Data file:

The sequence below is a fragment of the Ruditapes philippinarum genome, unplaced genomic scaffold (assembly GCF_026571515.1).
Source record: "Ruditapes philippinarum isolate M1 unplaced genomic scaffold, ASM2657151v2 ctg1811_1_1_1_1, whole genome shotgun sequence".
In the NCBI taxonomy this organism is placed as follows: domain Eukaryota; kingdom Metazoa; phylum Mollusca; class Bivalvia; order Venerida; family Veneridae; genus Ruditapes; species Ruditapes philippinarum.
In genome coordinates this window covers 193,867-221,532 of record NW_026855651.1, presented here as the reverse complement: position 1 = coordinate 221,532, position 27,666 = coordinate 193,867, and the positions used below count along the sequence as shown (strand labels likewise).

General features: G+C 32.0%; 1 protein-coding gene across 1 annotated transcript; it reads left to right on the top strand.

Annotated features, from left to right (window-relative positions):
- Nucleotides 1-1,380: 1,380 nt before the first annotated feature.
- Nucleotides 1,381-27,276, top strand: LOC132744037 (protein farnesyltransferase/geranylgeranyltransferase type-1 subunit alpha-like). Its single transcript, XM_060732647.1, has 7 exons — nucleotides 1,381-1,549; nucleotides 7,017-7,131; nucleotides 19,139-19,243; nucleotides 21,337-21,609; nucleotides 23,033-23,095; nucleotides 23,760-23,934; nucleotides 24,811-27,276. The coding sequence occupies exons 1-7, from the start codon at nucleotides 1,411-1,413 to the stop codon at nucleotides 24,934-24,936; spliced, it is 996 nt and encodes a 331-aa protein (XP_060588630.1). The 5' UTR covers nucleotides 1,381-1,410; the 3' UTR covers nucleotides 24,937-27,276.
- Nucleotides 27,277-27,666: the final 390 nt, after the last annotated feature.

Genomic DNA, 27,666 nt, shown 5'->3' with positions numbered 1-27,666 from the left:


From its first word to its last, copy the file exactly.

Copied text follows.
The sequence below is a fragment of the Ruditapes philippinarum genome, unplaced genomic scaffold (assembly GCF_026571515.1).
Source record: "Ruditapes philippinarum isolate M1 unplaced genomic scaffold, ASM2657151v2 ctg1811_1_1_1_1, whole genome shotgun sequence".
In the NCBI taxonomy this organism is placed as follows: domain Eukaryota; kingdom Metazoa; phylum Mollusca; class Bivalvia; order Venerida; family Veneridae; genus Ruditapes; species Ruditapes philippinarum.
In genome coordinates this window covers 193,867-221,532 of record NW_026855651.1, presented here as the reverse complement: position 1 = coordinate 221,532, position 27,666 = coordinate 193,867, and the positions used below count along the sequence as shown (strand labels likewise).

General features: G+C 32.0%; 1 protein-coding gene across 1 annotated transcript; it reads left to right on the top strand.

Annotated features, from left to right (window-relative positions):
- Nucleotides 1-1,380: 1,380 nt before the first annotated feature.
- Nucleotides 1,381-27,276, top strand: LOC132744037 (protein farnesyltransferase/geranylgeranyltransferase type-1 subunit alpha-like). Its single transcript, XM_060732647.1, has 7 exons — nucleotides 1,381-1,549; nucleotides 7,017-7,131; nucleotides 19,139-19,243; nucleotides 21,337-21,609; nucleotides 23,033-23,095; nucleotides 23,760-23,934; nucleotides 24,811-27,276. The coding sequence occupies exons 1-7, from the start codon at nucleotides 1,411-1,413 to the stop codon at nucleotides 24,934-24,936; spliced, it is 996 nt and encodes a 331-aa protein (XP_060588630.1). The 5' UTR covers nucleotides 1,381-1,410; the 3' UTR covers nucleotides 24,937-27,276.
- Nucleotides 27,277-27,666: the final 390 nt, after the last annotated feature.

Genomic DNA, 27,666 nt, shown 5'->3' with positions numbered 1-27,666 from the left: